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Re: Why JSON?

From: Richard Newman <r.newman@reading.ac.uk>
Date: Fri, 6 Oct 2006 18:34:46 -0700
Message-Id: <A3571AB7-5DC7-4467-83B2-E302B6DBAEB4@reading.ac.uk>
Cc: "Hans Teijgeler" <hans.teijgeler@quicknet.nl>, "SW-forum" <semantic-web@w3.org>, "Paap, Onno" <onno.paap@gmail.com>
To: "Obrst, Leo J." <lobrst@mitre.org>
That one line puts a Javascript object into the variable 'mine' that  
corresponds to the JSON you serialised. You can walk it with normal  
Javascript . accessors, rather than attempting to parse the XML or  
somesuch. The 'eval' line takes the input as text, and the Javascript  
parser turns it into actual objects -- JavaScript Object Notation =  
JSON.

If you're working with Javascript, Ruby, or a host of other languages  
(json.org), JSON is vastly easier and less verbose than XML. If it  
fits the problem domain, use it.

-R


On  6 Oct 2006, at 5:45 PM, Obrst, Leo J. wrote:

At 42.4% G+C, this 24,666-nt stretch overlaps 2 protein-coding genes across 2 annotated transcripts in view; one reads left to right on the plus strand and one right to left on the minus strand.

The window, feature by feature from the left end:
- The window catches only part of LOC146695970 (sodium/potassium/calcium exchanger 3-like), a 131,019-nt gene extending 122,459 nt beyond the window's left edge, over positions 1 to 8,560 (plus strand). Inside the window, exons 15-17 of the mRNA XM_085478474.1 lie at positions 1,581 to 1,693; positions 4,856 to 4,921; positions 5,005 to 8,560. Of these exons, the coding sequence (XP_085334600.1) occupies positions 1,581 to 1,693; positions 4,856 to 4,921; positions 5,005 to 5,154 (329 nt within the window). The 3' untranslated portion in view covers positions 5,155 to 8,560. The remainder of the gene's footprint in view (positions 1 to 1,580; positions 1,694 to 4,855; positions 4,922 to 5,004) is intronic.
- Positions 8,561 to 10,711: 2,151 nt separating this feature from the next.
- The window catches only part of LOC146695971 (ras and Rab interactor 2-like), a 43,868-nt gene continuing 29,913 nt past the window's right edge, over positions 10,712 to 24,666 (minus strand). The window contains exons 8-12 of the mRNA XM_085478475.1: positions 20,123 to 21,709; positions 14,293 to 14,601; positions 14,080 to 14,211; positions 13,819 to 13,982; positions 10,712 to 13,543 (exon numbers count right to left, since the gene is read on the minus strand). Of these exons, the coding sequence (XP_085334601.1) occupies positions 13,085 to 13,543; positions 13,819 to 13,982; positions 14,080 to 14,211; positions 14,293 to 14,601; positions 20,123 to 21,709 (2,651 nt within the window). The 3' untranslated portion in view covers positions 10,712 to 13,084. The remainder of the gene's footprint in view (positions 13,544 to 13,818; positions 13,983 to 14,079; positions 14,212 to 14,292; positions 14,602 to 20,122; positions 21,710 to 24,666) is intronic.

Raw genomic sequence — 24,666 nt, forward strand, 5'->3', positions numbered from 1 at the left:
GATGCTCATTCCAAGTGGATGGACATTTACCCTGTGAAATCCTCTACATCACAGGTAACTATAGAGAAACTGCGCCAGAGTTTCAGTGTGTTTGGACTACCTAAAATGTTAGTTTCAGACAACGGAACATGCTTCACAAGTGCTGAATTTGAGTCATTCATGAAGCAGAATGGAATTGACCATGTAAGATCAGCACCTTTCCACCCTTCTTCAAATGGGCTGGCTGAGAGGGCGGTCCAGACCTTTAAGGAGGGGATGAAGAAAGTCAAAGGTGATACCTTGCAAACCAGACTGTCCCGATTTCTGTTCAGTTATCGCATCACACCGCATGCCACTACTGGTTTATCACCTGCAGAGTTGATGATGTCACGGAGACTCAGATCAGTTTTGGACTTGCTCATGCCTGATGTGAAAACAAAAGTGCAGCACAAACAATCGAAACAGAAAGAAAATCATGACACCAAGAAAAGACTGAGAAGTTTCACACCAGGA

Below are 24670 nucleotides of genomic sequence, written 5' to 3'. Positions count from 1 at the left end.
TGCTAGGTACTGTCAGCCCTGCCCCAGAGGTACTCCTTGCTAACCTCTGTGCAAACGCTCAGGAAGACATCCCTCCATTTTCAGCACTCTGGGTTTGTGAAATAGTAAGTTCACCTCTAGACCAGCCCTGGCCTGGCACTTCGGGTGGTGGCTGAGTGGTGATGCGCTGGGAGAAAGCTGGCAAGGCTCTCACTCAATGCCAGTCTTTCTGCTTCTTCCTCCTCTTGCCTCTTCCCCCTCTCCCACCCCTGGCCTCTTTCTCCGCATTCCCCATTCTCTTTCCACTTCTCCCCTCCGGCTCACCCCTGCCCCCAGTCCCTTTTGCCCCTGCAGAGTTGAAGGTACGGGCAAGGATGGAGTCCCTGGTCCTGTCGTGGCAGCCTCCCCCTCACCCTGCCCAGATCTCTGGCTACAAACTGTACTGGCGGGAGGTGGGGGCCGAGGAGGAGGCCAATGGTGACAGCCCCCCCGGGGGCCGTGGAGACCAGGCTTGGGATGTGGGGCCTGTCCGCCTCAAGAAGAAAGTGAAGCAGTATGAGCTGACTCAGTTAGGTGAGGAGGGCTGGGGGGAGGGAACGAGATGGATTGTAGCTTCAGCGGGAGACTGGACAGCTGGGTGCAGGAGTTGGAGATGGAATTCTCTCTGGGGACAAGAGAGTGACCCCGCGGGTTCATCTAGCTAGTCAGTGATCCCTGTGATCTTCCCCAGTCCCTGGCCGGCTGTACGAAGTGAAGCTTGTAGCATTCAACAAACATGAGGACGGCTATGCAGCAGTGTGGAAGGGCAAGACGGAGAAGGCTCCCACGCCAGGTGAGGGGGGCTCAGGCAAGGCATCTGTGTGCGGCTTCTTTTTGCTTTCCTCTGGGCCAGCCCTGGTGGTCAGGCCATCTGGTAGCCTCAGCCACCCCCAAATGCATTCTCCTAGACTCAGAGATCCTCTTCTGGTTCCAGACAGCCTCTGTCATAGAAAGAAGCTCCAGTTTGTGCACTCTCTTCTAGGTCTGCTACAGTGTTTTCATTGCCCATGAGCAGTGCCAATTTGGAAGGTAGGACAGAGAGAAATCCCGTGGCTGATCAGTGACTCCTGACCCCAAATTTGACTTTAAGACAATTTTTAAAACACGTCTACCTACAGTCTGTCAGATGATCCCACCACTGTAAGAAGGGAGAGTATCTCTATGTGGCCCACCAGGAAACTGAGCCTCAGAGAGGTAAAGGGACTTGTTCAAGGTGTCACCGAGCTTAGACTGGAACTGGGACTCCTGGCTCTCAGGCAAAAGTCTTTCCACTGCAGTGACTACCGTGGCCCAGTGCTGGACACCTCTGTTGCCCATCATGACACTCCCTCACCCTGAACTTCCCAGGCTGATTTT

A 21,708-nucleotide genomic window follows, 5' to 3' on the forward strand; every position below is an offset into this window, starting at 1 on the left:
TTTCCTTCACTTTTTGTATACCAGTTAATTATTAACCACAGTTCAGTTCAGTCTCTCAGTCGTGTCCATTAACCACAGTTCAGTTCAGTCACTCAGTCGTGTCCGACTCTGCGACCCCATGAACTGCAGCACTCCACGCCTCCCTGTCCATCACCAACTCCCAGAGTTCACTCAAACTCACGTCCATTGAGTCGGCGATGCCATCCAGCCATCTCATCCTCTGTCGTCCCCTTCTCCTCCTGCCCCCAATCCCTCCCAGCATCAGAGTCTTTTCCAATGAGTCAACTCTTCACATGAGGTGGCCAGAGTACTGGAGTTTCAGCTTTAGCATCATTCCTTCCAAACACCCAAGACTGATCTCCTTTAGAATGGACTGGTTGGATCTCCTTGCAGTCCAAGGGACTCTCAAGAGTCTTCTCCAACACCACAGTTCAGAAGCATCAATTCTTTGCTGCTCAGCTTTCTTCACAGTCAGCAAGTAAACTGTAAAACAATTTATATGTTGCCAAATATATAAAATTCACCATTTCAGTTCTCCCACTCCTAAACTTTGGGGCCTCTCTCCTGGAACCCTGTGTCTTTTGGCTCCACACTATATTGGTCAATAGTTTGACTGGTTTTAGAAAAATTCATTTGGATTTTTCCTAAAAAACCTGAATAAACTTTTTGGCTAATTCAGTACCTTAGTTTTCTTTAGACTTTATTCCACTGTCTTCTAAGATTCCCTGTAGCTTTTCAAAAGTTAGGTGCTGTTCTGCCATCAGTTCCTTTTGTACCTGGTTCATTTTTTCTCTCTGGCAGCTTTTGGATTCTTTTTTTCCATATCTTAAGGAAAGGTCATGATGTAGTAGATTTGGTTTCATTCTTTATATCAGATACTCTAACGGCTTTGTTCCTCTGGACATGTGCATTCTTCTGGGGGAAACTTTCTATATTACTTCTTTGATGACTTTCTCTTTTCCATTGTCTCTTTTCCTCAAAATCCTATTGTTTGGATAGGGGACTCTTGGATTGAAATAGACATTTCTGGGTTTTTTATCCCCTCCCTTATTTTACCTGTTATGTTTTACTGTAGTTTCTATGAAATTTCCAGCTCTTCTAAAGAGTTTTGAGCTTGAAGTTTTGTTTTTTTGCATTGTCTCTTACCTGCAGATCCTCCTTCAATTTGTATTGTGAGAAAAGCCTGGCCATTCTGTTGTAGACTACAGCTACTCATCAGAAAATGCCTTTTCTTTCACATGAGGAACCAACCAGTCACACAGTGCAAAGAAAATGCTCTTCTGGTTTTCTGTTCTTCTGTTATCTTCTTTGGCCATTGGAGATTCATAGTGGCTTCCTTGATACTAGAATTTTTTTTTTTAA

> Ok, Hans, assume I am an idiot about Javascript. What does that mean?
>
> var mine = eval ("(" + input + ")");
>
> Does it mean: evaluate the quoted string of the input value '+  
> input +'? When are the '+' operators evaluated, or are they  
> operators or delimiters? Let's assume they are operators. Are they  
> evaluated at 'eval' time?
>
> What's the semantics here? I know quotation in Lisp and even meta- 
> quotation, and evaluation at both of those, but I don't know what  
> you mean here.
>
> Mucho gracias!
> Leo
Received on Saturday, 7 October 2006 01:34:58 UTC

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